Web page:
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pel itself is despised, grown stale, as trivial doctrine. Oh! my beloved, if I could speak many hours without intermission, all my cry would be, Repent and pray. Let us search and try our ways, and turn unto the Lord our God. Oh! what walls of every one's sin are set to it! Dig diligently to bring down thine own; and for these huge walls of public national guiltinesses, if thou canst do nothing to them more, compass them about as Jericho, and look up to Heaven for their downfall. Cry, “Lord, these we ourselves have reared, but without thee who can bring them down? Lord, throw them down for us; a touch of thy hand, a word of thy mouth, will make them fall.” Were we less busied in impertinencies, and more in this most needful work, it might do some good ; who knows but the Lord might make his own way clear, and return and visit us, and make his face to shine, that we might be saved.
ROM. XIII. 11, 12, 13, 14.
And that, knowing the time, that now it is high time to awake out of sleep; for now is our salvation nearer than when we believed.
The night is far spent, the day is at hand: let us therefore cast of the works of darkness, and let us put on the armour of light.
Let us walk honestly as in the day, not in rioting and drunkenness, not in chambering and wantonness, not in strife and envying.
But put ye on the Lord Jesus Christ, and make not provision for the flesh, to fulfil the lusts thereof.
THE highest beauty of the soul, the very image of God upon holiness: He that is aspiring to it himself, is upon a most excellent design; and if he can do any thing to excite, and call up others to it, performs a work of the greatest charity.
This Paul doth frequently and pressingly in his writings. This epistle, as it doth admirably clear the doctrine of justification, it doth not less earnestly urge the doctrine of sanctification: That one sentence about the middle thereof does excellently unite them; and so is the summary of all that goes before, and all that follows, (There is therefore now `no condemnation, &c. Chap. viii. 1.)
The present words are as an alarm, or morning watch bell, of singular use, not only awaking a Christian to his day's work, but withal reminding him what it is; and these two shall be all our division of them. 1. Our awaking sounded. 2. Our walking directed. The former, Ver. 11, 12. tells us,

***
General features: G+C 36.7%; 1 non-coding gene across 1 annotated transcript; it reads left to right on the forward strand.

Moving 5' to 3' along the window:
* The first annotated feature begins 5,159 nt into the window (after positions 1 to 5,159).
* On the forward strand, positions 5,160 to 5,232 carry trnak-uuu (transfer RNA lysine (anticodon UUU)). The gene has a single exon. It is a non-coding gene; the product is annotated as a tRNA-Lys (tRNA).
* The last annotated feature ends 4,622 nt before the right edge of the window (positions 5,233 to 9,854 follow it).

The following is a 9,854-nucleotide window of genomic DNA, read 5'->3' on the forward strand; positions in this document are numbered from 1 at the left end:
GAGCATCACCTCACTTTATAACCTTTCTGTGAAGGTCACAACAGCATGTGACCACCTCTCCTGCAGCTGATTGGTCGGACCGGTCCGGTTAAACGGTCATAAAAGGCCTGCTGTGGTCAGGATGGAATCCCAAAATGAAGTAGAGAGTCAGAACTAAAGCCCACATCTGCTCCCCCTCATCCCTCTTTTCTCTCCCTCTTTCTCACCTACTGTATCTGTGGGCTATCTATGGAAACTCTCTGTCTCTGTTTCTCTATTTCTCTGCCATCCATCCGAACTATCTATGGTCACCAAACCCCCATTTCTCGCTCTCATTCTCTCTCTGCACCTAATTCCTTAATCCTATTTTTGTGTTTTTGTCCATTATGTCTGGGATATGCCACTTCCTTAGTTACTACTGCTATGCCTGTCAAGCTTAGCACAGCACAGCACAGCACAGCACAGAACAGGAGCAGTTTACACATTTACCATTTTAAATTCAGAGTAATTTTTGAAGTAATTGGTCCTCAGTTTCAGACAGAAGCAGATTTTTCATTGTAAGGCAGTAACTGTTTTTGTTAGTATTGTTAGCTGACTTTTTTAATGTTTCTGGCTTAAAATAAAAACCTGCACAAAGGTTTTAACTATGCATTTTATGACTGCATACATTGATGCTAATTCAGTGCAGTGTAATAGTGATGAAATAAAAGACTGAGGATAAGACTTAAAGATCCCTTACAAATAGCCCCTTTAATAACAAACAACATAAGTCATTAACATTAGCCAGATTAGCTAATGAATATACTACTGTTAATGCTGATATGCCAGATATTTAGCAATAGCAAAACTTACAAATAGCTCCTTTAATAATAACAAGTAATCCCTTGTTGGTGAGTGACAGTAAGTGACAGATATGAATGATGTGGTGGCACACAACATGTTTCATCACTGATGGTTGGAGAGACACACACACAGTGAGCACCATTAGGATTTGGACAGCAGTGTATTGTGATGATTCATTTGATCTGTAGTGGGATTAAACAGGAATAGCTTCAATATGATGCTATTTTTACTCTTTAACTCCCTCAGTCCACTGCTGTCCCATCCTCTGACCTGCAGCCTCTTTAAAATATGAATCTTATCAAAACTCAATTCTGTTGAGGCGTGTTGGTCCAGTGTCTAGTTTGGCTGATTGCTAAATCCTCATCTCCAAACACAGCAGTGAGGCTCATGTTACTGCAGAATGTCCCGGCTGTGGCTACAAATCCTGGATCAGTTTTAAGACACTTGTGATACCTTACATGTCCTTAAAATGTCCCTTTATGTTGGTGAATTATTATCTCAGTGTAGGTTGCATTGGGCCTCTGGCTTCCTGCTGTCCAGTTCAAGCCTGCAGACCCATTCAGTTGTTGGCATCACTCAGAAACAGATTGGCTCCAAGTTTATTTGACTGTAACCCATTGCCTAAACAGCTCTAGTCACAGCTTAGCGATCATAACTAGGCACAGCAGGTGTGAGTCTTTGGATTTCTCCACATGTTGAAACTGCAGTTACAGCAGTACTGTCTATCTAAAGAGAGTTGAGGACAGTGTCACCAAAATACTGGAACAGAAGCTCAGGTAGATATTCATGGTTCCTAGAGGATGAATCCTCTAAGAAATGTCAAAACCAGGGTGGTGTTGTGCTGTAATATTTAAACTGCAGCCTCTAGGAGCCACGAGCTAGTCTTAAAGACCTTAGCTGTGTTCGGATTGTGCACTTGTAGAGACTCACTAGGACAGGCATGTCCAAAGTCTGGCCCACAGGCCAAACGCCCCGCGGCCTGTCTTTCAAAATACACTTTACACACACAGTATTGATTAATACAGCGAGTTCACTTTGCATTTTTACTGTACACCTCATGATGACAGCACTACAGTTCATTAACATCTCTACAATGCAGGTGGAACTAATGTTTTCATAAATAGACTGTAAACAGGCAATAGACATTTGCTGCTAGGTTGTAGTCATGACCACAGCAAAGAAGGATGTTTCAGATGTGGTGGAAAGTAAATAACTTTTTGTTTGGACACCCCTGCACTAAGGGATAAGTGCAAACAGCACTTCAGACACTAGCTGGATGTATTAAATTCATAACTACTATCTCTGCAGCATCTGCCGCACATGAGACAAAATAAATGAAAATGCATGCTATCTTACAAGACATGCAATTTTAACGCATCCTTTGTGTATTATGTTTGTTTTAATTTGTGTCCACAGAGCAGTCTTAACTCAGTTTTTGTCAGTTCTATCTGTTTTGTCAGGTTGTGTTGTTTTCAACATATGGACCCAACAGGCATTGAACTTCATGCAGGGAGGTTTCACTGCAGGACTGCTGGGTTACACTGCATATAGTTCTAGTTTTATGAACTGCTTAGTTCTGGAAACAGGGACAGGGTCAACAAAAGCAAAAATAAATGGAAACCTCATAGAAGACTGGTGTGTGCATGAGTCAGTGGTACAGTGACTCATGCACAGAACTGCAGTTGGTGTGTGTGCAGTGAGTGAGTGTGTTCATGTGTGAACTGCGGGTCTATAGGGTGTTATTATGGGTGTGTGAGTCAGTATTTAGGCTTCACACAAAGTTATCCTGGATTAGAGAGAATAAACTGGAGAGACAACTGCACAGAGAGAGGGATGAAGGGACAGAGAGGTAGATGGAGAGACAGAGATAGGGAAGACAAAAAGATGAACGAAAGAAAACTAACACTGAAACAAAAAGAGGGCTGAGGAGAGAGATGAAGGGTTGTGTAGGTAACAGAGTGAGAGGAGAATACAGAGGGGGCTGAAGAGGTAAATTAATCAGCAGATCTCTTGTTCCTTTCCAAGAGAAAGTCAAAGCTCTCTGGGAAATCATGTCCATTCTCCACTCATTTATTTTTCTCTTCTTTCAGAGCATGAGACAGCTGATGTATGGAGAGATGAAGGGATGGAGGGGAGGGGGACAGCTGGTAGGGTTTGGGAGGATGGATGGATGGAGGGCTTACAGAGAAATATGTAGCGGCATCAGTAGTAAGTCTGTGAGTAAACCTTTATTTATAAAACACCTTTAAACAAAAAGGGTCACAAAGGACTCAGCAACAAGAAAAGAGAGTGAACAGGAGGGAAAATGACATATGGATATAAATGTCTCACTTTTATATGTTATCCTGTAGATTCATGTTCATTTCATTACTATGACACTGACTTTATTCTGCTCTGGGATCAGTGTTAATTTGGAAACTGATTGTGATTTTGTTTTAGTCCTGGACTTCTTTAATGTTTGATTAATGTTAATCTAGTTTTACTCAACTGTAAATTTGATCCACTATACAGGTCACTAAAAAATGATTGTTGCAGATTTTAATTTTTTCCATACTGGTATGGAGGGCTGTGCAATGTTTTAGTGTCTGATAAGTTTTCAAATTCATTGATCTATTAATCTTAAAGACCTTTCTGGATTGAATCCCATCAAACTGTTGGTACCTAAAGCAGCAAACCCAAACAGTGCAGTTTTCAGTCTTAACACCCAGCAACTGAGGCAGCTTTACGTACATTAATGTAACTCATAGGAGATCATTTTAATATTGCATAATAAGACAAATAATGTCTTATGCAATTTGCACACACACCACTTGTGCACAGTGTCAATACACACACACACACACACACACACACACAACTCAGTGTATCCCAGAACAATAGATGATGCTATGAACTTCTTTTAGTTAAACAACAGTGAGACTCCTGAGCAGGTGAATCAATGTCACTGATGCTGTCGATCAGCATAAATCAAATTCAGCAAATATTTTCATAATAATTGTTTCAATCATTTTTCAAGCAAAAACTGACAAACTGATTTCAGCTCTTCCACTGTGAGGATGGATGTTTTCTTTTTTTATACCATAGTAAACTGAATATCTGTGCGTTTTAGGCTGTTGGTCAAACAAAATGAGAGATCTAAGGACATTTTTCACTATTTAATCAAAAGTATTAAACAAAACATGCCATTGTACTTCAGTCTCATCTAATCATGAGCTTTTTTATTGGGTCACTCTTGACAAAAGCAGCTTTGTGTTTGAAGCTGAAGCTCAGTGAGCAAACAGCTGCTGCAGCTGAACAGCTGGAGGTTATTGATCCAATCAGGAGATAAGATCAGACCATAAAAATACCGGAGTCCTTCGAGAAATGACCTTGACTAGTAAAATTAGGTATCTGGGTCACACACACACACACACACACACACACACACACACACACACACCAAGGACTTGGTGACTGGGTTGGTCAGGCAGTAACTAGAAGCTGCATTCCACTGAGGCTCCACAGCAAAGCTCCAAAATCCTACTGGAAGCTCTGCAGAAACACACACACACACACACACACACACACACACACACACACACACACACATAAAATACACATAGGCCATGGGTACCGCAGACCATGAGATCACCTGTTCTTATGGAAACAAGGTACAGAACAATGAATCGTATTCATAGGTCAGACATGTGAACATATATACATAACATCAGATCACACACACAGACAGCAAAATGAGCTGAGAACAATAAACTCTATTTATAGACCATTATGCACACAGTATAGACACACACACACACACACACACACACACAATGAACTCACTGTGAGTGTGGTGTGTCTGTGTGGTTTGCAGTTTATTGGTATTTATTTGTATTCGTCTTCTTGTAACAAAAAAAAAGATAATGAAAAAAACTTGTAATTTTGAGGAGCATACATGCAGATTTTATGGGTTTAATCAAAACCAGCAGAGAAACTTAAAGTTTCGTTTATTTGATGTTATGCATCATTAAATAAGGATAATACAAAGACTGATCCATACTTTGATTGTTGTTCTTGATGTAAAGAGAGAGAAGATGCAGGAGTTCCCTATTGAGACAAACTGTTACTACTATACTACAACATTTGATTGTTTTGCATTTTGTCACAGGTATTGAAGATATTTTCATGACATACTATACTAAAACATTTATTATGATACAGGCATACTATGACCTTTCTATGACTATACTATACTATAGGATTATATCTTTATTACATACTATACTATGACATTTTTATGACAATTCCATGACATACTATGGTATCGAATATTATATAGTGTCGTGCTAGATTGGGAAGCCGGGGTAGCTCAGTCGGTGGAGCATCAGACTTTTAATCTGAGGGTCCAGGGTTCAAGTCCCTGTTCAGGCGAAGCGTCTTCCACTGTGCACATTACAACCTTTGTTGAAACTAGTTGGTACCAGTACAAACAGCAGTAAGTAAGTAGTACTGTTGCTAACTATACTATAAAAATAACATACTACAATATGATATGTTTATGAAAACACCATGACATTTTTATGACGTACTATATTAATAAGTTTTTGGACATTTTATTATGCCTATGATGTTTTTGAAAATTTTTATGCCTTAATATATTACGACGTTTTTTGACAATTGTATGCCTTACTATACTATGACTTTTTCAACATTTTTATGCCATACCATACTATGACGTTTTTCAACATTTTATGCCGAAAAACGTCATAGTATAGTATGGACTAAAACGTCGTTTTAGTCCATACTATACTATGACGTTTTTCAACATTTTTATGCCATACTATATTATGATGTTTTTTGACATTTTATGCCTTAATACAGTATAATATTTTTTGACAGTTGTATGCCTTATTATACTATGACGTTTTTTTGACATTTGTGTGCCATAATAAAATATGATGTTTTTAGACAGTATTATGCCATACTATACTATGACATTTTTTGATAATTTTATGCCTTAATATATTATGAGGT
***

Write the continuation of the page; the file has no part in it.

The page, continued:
it is time to rise, and calls us up to put on our cloaths, and, being soldiers, our arms. The latter, Ver. 13, directeth our behaviour and employment throughout the day. The last verse doth shortly, and that fully and clearly, fold up both together. We shall take the words just as they lye.
And that knowing the time.] This imports much in all actions, and here it is the apostle's great argument: Now it is unfit to sleep, knowing the time; however it might have been before, now it is very unseasonable and unsuitable, that you lye snoring as at midnight. Do you know what o'clock it is? (ń wpa) It is time to rise; it is morning, the day begins to appear.
Observation. All the days of sinful nature are dark night, in which there is no right discerning of spiritual things: Some light there is of reason, to direct natural and civil actions, but no day-light till the sun arise. It is night still for all the stars, and the moon to help them : Notwithstanding natural speculations, that are more remote, and all prudence and policy for affairs, that come somewhat nearer to action, yet we are still in the night, and
do think that a sad life; but, the truth is, we sleep on in it, and our heads are still full of new dreams that keep us sleeping. We are constantly drunk with cares or desires of sense, and so our sleep continues. Sometimes it is called death, dead in sins, &c. Now, sleep is brother to death; and so by it not unfitly is the same state resembled : No spiritual life we have at all, and therefore in that sense are truly dead.